The “Between Times” of AI adoption
Agrawal, Gans and Goldfarb describe the current situation of AI as the “Between Times” of AI, which means we are between the demonstration of the technology’s capability and the realization of its promise reflected in widespread adoption.
There’s precedence for this. In the 1890s, the main value proposition of electricity for manufacturers was saving fuel costs because people thought of systems from the perspective of the steam engine. But electricity wasn’t just a cheaper steam engine. Its main value was decoupling energy from its source. You no longer needed to have a steam engine installed next to your factory. But this was how most factories were designed and it took until the 1920s for this potential to be fully realized. By that time, new factories were designed with the idea that the power generator could be located miles away, and electricity could be brought to any point of the facility with a cable or a power outlet.
AI scientist Andrew Ng has described AI as the “new electricity.” And Google CEO Sundar Pichai has said that AI is “more profound than electricity.” They are probably right. But in the Between Times, what we’re mostly seeing is the adoption of point solutions, such as ML-powered fraud prediction, video transcription, image classification, etc.
“We are at that stage where, if AI is going to be transformative, we will start to see the seeds of that transformation soon. It will likely first come from startup ventures utilizing AI to launch completely new business models,” Agrawal, Gans and Goldfarb said.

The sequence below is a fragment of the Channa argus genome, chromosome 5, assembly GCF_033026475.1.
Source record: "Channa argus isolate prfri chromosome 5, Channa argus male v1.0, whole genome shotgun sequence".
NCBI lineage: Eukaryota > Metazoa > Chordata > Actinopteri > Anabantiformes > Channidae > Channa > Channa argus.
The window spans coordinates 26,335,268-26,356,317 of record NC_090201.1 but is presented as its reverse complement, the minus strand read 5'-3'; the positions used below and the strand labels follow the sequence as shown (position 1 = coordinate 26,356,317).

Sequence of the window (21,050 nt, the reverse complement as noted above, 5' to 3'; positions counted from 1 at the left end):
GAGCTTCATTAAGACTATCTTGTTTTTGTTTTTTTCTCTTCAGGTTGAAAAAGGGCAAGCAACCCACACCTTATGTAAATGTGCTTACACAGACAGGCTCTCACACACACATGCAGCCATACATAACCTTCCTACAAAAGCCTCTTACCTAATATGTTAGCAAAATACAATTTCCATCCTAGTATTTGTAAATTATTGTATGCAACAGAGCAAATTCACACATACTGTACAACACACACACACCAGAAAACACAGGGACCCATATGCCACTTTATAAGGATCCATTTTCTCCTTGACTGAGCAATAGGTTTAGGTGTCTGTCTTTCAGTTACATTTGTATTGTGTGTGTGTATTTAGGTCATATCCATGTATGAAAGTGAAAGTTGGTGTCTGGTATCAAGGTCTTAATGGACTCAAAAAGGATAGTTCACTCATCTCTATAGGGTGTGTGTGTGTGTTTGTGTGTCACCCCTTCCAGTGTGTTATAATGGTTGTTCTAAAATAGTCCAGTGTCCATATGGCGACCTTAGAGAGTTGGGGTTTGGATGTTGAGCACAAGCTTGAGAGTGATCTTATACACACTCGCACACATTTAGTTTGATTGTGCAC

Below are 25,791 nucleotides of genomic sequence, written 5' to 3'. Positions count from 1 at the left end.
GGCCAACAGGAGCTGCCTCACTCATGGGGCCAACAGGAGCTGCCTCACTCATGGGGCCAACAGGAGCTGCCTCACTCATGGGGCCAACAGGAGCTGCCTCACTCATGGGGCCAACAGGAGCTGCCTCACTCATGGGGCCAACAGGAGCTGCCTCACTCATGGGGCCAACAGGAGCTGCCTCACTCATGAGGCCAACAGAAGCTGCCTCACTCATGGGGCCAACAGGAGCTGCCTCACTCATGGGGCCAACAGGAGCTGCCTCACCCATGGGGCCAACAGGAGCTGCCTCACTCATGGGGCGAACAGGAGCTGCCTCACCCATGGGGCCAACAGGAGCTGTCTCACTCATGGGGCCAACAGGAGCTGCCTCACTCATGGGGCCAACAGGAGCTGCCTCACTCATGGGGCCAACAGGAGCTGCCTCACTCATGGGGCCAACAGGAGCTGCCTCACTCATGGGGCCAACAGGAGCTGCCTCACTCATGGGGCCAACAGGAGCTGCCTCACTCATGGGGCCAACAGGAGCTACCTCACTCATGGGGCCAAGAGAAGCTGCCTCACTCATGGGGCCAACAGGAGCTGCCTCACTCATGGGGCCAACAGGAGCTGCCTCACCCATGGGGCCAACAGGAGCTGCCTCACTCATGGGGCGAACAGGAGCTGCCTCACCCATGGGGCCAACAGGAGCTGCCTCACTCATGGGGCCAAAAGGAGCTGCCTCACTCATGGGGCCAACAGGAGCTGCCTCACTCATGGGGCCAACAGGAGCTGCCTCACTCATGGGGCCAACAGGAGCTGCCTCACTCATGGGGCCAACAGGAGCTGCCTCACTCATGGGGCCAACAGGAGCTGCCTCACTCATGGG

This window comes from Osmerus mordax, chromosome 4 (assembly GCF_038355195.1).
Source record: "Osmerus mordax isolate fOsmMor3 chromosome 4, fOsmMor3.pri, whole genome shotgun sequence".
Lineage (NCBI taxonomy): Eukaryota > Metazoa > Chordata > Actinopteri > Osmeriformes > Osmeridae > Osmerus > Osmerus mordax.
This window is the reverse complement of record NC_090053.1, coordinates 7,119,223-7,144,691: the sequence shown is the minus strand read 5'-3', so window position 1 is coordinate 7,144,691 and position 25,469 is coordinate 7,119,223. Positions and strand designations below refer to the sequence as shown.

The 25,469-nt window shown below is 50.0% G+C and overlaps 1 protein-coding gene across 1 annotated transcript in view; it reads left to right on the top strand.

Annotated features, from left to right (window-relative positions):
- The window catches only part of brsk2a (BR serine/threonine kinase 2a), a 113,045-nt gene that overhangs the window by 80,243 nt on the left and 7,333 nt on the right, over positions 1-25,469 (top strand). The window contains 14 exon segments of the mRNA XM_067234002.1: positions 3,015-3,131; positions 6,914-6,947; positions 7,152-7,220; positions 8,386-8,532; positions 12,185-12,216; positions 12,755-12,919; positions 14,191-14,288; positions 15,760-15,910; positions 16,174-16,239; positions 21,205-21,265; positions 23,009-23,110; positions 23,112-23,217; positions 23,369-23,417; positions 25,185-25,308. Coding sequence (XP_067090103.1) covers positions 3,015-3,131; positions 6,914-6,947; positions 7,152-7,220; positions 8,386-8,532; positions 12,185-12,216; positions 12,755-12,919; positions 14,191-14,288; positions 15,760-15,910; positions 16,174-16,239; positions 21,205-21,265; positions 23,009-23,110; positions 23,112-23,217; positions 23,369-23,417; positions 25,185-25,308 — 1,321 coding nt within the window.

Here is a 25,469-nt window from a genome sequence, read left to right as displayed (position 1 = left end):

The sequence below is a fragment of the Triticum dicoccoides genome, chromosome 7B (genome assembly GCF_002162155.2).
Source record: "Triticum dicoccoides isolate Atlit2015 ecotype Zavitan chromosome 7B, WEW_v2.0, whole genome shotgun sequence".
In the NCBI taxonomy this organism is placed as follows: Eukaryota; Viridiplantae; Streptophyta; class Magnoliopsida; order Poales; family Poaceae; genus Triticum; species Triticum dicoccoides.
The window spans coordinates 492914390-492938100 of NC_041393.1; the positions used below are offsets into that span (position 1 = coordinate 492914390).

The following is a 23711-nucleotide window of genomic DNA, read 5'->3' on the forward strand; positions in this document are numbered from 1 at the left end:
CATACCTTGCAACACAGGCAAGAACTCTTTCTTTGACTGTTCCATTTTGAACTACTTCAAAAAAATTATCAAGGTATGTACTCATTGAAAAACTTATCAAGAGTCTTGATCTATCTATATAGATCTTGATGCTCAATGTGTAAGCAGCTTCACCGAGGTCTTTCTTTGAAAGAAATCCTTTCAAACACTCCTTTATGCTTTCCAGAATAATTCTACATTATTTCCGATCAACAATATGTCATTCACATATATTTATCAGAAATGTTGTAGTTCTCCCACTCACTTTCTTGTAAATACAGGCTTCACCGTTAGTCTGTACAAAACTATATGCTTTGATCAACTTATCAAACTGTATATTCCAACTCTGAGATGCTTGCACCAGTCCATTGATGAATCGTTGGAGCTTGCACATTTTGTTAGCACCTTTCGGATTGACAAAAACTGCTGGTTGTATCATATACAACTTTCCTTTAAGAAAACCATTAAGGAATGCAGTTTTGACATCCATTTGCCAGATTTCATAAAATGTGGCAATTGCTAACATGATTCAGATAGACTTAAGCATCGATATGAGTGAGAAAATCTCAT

Currently, incumbents are the winners of point solutions. But history shows that established organizations are slow to adopt the systems changes that new technological revolutions require.
“Startups have an advantage in that they do not have to change the old. They can start from a blank slate,” the authors said. “But, at the same time, history is telling us that current business leaders should be even more vigilant in understanding AI’s transformative potential.”
For example, with several centuries of history, the insurance industry has much to gain from AI. Big insurance companies are already using AI point solutions to tackle some tasks such as calculating premiums and processing claims. However, the real opportunity of AI challenges the business models built around maximizing premiums and reducing claims. New insurtech companies can create entirely new systems and workflows that use AI to predict and mitigate risk instead of transferring it from one party to another.
“The disadvantage for startups is that it is rarely the case that current incumbent firms offer no value for the new system. Thus, at some point, that will become a challenge for them. In the past, this has led to a round of mergers and acquisitions,” the authors said.
The future of AI adoption
While the tug-of-war between incumbents and startups continues, what’s for sure is that the full potential of AI has yet to manifest itself. And the future of AI will probably be new applications and new systems that are fundamentally different from what we’ve seen today.
“We believe that there are many more opportunities still to be had by adopting AI as point solutions or applications that are not too disruptive for enterprises,” Agrawal, Gans and Goldfarb said. “The real transformation can only come when the technical advances in AI are so pronounced that it is worthwhile to consider building new systems around them. We are hopeful that time will come but there is plenty of value to be had on the ‘smaller’ side of the technology before that point.”